“And when it was all over, Nnamdi Azikiwe was conveniently, and most suspiciously, away on a cruise in the Caribbean. An Igbo man, Nwafor Orizu, the acting president, handed over power to another Igbo man, General Thomas Aguiyi-Ironsi.
“Although a highly qualified officer, Ironsi didn’t stand a chance. He had been instrumental to making the coup fail, and had tried to promote Northern officers after the January coup, but he was, all the same, accused of treating the coup plotters with kid gloves, and of trying to impose Igbo hegemony on Nigeria.
“The January 15 coup brought all extant suspicions to the fore; by May, there were reports of Igbo being killed by Northerners and cries of likely secession by the North.”
What Abati wrote was not different in content and taste from what Bolaji wrote in THISDAY. Even the uninitiated would agree they rose from one desk after writing.
Their interventions were ab initio tailored to bring to the fore the age long plot to demonise and castigate the Igbo as those who introduced ethnic irredentism and political domination into the body polity of Nigeria.
They wanted, on behalf of their masters, to use the articles to warm themselves into the heart of President Muhammadu Buhari, whom they wanted to remind to keep the Igbo at bay, or at worse, see the Igbo as those not to be trusted for political relationship.
But contrary to the claim of those who use the 1966 coup to sow ethnic discord for selfish reasons and interest in Nigeria, including some commentators, now take a look at the 14 major participants in the 1966 coup termed Igbo coup:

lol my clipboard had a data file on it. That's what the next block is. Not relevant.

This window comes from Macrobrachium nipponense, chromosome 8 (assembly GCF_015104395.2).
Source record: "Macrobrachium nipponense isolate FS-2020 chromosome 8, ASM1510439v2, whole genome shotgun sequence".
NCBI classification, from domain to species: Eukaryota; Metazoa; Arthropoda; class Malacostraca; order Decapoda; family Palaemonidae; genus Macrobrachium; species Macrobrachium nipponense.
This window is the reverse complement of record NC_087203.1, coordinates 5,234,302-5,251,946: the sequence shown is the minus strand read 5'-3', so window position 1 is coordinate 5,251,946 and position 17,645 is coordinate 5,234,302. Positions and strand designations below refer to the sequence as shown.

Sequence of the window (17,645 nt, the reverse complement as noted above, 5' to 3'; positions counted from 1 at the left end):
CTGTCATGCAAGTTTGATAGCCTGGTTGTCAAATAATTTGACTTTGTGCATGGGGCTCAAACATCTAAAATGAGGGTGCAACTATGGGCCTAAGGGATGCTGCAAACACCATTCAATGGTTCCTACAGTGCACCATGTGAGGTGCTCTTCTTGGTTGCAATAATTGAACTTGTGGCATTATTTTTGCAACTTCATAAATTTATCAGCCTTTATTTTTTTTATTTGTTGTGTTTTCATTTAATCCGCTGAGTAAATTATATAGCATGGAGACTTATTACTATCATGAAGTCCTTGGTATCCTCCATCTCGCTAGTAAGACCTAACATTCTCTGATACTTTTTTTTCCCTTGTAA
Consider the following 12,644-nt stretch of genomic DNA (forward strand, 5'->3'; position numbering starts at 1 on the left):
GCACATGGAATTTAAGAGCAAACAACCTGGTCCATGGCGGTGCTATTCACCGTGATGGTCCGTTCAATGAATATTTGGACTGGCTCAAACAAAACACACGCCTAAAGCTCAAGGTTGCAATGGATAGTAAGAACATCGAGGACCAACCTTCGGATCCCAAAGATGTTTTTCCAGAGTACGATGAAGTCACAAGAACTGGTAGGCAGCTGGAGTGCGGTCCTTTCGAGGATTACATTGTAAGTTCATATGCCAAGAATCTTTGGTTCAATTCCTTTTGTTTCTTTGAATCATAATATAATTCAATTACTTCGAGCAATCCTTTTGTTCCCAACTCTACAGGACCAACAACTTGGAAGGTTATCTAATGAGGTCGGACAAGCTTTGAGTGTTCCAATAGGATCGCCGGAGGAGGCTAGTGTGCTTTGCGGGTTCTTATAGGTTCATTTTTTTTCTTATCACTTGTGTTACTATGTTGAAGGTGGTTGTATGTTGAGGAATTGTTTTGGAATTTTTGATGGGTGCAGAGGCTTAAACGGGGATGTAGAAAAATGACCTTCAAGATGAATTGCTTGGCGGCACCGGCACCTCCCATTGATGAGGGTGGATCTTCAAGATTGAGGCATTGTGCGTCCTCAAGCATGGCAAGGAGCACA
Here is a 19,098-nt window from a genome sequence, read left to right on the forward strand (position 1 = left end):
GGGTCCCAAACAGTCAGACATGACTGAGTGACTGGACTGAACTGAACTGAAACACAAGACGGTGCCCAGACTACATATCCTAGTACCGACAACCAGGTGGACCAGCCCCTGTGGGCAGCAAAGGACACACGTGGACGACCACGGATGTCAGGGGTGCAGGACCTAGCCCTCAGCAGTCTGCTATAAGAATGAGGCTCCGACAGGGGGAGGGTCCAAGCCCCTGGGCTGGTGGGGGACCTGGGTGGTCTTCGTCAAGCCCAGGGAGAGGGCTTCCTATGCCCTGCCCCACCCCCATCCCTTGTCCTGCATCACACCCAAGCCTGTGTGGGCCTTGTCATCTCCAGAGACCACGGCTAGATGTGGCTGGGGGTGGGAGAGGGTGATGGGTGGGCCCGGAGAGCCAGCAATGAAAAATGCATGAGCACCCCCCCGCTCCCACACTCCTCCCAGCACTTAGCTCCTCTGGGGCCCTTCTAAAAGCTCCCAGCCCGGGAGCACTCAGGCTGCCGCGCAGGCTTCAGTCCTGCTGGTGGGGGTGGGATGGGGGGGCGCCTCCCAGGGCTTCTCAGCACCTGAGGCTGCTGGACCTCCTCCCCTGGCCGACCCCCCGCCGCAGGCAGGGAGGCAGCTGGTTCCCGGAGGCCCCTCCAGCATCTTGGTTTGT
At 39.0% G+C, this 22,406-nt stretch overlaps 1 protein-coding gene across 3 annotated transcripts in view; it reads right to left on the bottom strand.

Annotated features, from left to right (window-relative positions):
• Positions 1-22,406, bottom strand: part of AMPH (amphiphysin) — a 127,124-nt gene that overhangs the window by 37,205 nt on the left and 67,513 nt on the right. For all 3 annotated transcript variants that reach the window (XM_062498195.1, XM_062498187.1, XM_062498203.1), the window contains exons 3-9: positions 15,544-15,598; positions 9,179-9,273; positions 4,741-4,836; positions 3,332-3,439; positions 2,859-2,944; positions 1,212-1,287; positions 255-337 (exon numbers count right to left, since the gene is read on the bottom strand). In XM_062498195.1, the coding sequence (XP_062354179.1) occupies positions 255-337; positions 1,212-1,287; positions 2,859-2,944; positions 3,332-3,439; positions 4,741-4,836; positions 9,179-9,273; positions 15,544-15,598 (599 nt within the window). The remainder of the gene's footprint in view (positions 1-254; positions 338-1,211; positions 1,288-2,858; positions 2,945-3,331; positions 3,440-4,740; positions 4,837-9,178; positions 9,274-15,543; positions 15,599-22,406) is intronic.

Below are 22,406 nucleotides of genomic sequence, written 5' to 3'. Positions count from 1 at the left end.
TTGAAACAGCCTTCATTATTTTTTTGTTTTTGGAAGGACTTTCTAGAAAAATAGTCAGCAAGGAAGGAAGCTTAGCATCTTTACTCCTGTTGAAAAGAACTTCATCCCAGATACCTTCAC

Major Chukwuma Kaduna Nzeogwu (Delta Igbo); Major Adewale Ademoyega (Yoruba) author of “Why we struck”; Capt. G. Adeleke (Yoruba); Maj. Emmanuel Ifeajuna (Igbo); Lt. Fola Oyewole (Yoruba) author of “The reluctant rebel”; Lt. R. Egbiko (Esan); Lt. Tijani Katsina(Hausa/Fulani); Lt. O. Olafemiyan (Yoruba); Capt. Gibson Jalo (Bali); Capt. Swanton (Middle Belt); Lt. Hope Harris Eghagha (Urhobo); Lt. Dag Warribor (Ijaw); Second Lt. Saleh Dambo (Hausa) and Second Lt. John Atom Kpera (Tiv).
So, to an unbiased observer, what evidence can one provide to show that the Igbo carried out the coup to exterminate other tribes and take over the country as touted?
While it is easy to sell falsehood, it is difficult to provide facts to buttress wild claims; and that is where the latter day commentators are not only suspect but will leave Nigeria worse than it was even before the intervention of the coupists 50 years ago.
On this page I had talked about Igbophobia as well as the hatred for the Igbo as if some Nigerians took a lesson on how to hate them. Everyday, peoples actions and inactions point to this.
Even when it seems clear to a suckling that murderous lies were crammed up against the Igbo to find reasons to perpetually keep them under hate, why should commentators in this age see that as their beat on which they must deliver by all means?
No one blames them because the Nigerian state and perpetrators of the gruesome genocide have been working hard to prevent proper documentation of the 1966 coup episode for posterity.
It is the greatest disrespect Abati would have for Zik when he said he was conveniently, and most suspiciously, away on a cruise in the Caribbean when the coup was on and that Nwafor Orizu handed over to another Igbo man, General Ironsi so that the Igbo hegemony in Nigeria’s political circle would continue.
And you ask, what happens to the seniority in the army? Could Orizu have handed over to Abati or Adebiyi? When Chukwuemeka Odimegwu Ojukwu insisted that Ogundipe was the next person to be head of state based on seniority in the army and not Yakubu Gowon, was he pursuing Igbo hegemony?
Let it be known, including to the careless commentators, that the Igbo have come to accept their fate in Nigeria and the only thing they are asking is for them to be left alone to pursue their legitimate means of livelihood.

 *Nwachuku is the editor of TheNiche